This volume deals with what was until recently a neglected subject. Thus, although glial cells were discovered nearly a century and a half ago it is only during the past decade and a half that any concerted attempts have been made to understand their functional role. Even these are insignificant when compared with current research on the physiology of nerve cells which (as shown by a recent computer search of the literature) outstrips that on neuroglia by about 12 to 1. The concentration of research on the conducting elements of the nervous system is, of course, inevitable. However, it is indisputable that an adequate understanding of the functioning of those elements must incorporate knowledge of their interactions with the neuroglia that delimit the brain microenvironment and constitute half of the volume of the brain. The papers contained in this volume are based on the third Company of Biologists Ltd. Discussion Meeting which was held in April 1981 at Titisee in the Black Forest. They cover a wide range of topics. These include various aspects of the structure of neuroglia, their role in blood-brain barrier systems, in the control of the ionic composition of the neuronal environment, the metabolic interactions between glial cells and neurones, the role of neuroglia in transmitter inactivation, in myelin synthesis and in neuronal differentiation and growth. The contributions provide authoritative accounts of recent advances in these topics and, in addition, indicate the potential and likely direction for future research. I am grateful to the friends and colleagues who travelled to the Black Forest to create the stimulating and enjoyable meeting on which this volume is based. I am particularly indebted to Herr Dr Hasso Schroeder of Karl Thomae GmbH for once again collaborating with the Company of Biologists Ltd. in financing the Discussion Meeting and for his many kindnesses to the participants. At what other meetings are the afternoon deliberations enlivened by the arrival of a file of waiters bearing champagne? Finally, it is a pleasure to acknowledge the help of Mrs M. V. Clements for her invaluable assistance in organising the meeting.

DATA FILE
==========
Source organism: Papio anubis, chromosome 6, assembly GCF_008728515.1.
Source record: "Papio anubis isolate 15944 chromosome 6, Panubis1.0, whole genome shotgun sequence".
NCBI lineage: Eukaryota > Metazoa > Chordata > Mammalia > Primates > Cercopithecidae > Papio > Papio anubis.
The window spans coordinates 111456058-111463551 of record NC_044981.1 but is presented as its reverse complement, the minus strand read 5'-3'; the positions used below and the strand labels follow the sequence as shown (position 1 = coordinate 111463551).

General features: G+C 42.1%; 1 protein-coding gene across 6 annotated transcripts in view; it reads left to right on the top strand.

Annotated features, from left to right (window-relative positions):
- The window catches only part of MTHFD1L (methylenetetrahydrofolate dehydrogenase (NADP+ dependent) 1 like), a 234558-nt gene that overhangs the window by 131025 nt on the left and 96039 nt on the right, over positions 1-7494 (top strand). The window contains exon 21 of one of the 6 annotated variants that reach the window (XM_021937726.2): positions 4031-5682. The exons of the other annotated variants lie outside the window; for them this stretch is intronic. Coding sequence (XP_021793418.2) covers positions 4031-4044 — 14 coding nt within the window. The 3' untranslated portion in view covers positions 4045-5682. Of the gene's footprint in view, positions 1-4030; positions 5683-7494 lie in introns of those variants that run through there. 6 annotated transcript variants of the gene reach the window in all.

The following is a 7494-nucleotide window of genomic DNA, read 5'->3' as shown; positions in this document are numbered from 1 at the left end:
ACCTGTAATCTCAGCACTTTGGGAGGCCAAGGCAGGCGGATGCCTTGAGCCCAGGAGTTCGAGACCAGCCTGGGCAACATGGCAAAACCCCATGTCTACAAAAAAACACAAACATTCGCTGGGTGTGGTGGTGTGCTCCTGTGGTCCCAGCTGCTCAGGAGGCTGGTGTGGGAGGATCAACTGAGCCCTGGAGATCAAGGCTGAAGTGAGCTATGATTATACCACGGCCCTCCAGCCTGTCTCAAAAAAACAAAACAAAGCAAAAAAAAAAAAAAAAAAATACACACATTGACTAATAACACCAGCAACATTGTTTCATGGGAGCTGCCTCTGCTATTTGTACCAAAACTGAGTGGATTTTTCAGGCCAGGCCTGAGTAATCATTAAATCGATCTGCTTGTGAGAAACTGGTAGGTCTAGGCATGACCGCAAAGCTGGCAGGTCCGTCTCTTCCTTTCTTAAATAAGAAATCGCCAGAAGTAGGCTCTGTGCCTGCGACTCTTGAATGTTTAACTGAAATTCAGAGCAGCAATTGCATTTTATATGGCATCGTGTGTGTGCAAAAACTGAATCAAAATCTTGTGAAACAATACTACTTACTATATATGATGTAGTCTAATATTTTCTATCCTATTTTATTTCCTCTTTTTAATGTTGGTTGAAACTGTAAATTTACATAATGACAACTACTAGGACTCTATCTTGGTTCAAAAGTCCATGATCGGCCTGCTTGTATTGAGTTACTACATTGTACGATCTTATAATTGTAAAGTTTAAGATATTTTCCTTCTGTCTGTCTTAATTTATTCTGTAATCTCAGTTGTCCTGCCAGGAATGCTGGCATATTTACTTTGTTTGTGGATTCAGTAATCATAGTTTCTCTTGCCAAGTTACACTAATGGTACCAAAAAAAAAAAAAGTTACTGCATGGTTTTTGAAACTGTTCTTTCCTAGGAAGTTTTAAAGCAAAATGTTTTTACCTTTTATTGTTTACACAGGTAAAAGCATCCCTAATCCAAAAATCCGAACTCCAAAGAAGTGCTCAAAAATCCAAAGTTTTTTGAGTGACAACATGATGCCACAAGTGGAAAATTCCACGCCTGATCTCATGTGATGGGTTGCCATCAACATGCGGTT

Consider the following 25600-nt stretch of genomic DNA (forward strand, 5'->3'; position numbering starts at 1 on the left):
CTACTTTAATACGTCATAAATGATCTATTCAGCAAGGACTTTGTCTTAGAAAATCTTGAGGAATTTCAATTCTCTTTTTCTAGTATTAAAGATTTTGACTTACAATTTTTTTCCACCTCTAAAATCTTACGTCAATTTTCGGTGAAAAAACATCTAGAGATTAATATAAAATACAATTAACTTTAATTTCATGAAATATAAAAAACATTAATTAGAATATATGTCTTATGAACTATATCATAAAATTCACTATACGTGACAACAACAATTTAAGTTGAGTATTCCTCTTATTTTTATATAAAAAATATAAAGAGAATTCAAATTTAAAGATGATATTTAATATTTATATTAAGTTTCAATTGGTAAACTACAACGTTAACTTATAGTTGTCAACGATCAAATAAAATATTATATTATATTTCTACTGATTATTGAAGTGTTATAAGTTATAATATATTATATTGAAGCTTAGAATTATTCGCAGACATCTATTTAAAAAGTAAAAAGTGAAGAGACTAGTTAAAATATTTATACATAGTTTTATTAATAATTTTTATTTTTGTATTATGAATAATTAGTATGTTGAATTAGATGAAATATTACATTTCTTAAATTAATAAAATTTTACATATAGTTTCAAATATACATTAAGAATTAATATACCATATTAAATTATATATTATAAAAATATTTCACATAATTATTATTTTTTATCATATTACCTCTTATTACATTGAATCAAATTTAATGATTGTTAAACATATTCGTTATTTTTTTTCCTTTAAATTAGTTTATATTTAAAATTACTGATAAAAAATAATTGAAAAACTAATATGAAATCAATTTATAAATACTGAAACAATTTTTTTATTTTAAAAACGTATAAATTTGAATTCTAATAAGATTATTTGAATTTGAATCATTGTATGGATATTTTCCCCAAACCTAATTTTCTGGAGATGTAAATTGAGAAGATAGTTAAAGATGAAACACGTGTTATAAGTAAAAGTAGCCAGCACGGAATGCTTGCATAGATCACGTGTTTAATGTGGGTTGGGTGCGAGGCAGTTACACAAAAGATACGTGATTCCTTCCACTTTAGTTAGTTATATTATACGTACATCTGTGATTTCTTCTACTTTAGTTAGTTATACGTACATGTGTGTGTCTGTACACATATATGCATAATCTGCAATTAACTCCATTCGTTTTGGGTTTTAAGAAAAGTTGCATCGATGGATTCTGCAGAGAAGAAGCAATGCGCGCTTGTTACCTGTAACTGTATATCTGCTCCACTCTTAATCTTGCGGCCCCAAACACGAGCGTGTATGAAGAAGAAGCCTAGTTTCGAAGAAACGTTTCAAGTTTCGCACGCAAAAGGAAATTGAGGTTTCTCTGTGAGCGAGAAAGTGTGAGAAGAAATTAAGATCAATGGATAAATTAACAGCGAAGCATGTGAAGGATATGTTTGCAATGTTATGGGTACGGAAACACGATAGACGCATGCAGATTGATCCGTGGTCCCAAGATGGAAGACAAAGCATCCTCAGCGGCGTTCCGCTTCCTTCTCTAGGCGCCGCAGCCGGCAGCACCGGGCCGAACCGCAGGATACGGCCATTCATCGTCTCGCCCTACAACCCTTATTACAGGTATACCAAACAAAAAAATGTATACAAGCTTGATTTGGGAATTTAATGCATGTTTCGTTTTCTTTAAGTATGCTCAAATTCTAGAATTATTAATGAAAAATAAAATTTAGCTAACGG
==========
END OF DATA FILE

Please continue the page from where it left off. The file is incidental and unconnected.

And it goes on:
I am indebted to Academic Press, the American Medical Association, American Physiological Society, American Society of Biological Chemists, Cambridge University Press, Chapman & Hall, Elsevier/North-Holland Biomedical Press, the Massachusetts Institute of Technology, Rockefeller University Press and John Wiley & Sons Inc. for granting permission to reproduce text illustrations.

J. E. Treherne